If you're studying Japanese on your own, the jump from basic to intermediate can be a big one. Try to break out of traditional textbooks to progress.
Japanese is a fascinating language, and the number of Japanese learners is constantly growing. Many companies are cashing in on the wave of interest in Japanese, as there are mountains of books and CDs available that serve as great tools to get you started learning Japanese. However, it is a little more difficult to find materials for intermediate learners of the language, and even less so for advanced learners. Fortunately, there are ways to take matters into your own hands and progress beyond the beginner level. All it takes is a little creativity.
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Improve writing skills
Being able to write essays in Japanese can be very beneficial, especially if you are planning on studying at a Japanese university or working in a Japanese company. Of course, you may use King Essays or similar sites for this purpose. However, keep in mind that while there are some differences between writing in English and writing in Japanese, the basics of essay writing can be learned relatively easily.
Perhaps the most important thing to remember is to start by brainstorming your ideas and then organizing them into a coherent structure. Once you have a solid outline, you can start writing your Japanese essay.
While it may seem daunting at first, with a little practice, you will be able to write well-written and accurate Japanese essays.
Discover Japanese dictionaries and Kanji websites
There are many, many Japanese dictionary websites these days, but not all of them are appropriate, or even completely correct. Spend some time looking at some of the sites that work best for your purposes, and ask yourself the following questions before bookmarking the site: Is it easy to use? Are word definitions clear and concise? Does the site provide example sentences for words? Is it possible to search kanji characters by radical and dash number? It's worth spending a few hours looking for an online dictionary you're comfortable with, as it will be a necessity for progressing in Japanese.
Pick up a Japanese comic book
Once you've mastered the basics of hiragana, katakana, and about 100 kanji, start learning Japanese children's comics, known as manga. They can be found in Asian grocery and gift shops, some Japanese culture and anime stores, and occasionally in used bookstores and libraries.
Choose comics and comic anthology magazines aimed at elementary school students: while the material may not be the most interesting for an older student, the level is perfect for beginning Japanese learners. In addition, comics contain colloquial vocabulary and phrases, which will quickly improve your conversation skills. One strategy in using comics as learning material is to read the dialogue aloud and even record yourself reading it, listening to it later and trying to follow the conversation.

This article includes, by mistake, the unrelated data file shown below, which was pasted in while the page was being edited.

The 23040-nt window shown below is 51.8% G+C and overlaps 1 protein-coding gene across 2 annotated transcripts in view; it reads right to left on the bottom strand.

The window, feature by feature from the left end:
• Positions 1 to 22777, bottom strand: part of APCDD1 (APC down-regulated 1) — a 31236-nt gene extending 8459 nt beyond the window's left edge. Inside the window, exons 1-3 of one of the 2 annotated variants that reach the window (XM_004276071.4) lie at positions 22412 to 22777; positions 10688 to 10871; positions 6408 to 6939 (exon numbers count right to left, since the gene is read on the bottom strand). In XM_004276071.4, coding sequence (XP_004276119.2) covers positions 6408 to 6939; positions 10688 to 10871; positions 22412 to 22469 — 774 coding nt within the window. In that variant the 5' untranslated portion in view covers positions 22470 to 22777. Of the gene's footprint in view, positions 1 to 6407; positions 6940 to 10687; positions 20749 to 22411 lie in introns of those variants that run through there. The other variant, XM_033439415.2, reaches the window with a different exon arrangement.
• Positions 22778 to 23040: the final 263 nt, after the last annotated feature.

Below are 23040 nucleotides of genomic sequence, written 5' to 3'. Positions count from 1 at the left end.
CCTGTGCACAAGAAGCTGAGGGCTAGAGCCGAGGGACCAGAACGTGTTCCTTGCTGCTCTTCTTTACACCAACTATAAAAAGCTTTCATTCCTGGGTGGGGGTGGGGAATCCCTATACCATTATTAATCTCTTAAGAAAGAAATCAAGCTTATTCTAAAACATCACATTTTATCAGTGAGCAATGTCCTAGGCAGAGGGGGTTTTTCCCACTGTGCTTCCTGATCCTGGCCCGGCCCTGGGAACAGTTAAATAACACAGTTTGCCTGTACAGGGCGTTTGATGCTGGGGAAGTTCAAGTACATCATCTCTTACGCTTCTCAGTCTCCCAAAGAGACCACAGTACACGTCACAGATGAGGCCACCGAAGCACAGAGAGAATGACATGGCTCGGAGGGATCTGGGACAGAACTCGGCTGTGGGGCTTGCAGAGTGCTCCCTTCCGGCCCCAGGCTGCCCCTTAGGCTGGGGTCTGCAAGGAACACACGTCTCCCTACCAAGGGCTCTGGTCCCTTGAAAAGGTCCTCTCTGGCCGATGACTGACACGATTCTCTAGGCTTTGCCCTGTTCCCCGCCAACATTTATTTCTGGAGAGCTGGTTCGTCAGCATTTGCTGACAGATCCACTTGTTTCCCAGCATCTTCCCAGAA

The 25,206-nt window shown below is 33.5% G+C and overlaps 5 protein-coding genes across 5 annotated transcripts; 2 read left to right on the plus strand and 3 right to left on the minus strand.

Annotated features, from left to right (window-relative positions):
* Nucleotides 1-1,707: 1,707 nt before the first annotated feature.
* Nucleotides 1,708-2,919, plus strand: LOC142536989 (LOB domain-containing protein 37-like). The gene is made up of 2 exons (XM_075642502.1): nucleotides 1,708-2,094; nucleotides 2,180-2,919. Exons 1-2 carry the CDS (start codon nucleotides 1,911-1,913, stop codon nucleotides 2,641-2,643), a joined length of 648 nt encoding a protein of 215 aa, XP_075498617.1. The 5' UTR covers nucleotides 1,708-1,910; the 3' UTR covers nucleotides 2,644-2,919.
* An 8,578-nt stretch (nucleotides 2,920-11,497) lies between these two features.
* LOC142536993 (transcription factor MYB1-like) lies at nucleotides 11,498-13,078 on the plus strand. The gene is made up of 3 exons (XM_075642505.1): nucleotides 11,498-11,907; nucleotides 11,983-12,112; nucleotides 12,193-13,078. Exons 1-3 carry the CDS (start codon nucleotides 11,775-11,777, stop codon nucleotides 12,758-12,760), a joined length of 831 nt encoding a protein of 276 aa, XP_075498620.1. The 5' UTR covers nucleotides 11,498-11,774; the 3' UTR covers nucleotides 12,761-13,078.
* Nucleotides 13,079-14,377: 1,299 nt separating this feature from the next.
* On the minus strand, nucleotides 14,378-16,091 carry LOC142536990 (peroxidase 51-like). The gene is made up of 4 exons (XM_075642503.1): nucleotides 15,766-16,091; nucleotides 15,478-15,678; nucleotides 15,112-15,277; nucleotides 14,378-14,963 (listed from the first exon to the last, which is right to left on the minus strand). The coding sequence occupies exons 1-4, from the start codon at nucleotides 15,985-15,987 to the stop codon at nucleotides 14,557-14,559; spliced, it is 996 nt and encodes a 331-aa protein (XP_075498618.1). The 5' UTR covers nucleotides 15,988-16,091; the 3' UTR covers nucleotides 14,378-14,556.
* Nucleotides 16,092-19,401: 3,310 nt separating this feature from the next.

Tune in to J-Pop
Popular music is one of the best ways to learn any language because it incorporates a lot of slang and sentence patterns. Popular songs will also give you an insight into the current culture and politics of the people whose language you are studying, which is a huge plus when it comes to conversational and cultural sensitivity. When you start listening to Japanese music for language learning purposes, choose slower songs so you can understand the words, and keep a sheet of lyrics in front of you.
Even if you're not much of a singer, sing along with the words when you can! This is a great way to get words and phrases to sink into your memory. Moreover, Paper Help suggests trying to find parallel lyrics websites with side-by-side Japanese lyrics and English translations. This structure makes it quite easy to break down the lyrics and figure out what the words mean without too much use of a dictionary. However, you may want to keep a grammar book or website close by, since many verb forms might be different from the ones presented in beginner materials. Finally, a huge advantage of studying Japanese through music is that you'll be able to go to Japanese karaoke with your friends!
Other ideas for studying Japanese on your own
Branch out and experiment with different ways to learn Japanese. Once you're comfortable with more conversational, conversational Japanese, try watching a Japanese drama. If possible, tune into a drama with subtitles in Japanese, not English. This will make the dialogue easier to follow and will be a huge boost to your kanji skills.
Likewise, watch Japanese music presentation programs and pay attention to the lyrics at the bottom of the screen. Try copying the lyrics as you watch and see if you can understand the meaning. Don't be discouraged if you have to pause the show or music several times to catch up, because it's all part of the learning process. Or, if you're really up for a challenge, try reading Japanese blogs or other sites. The possibilities are virtually endless!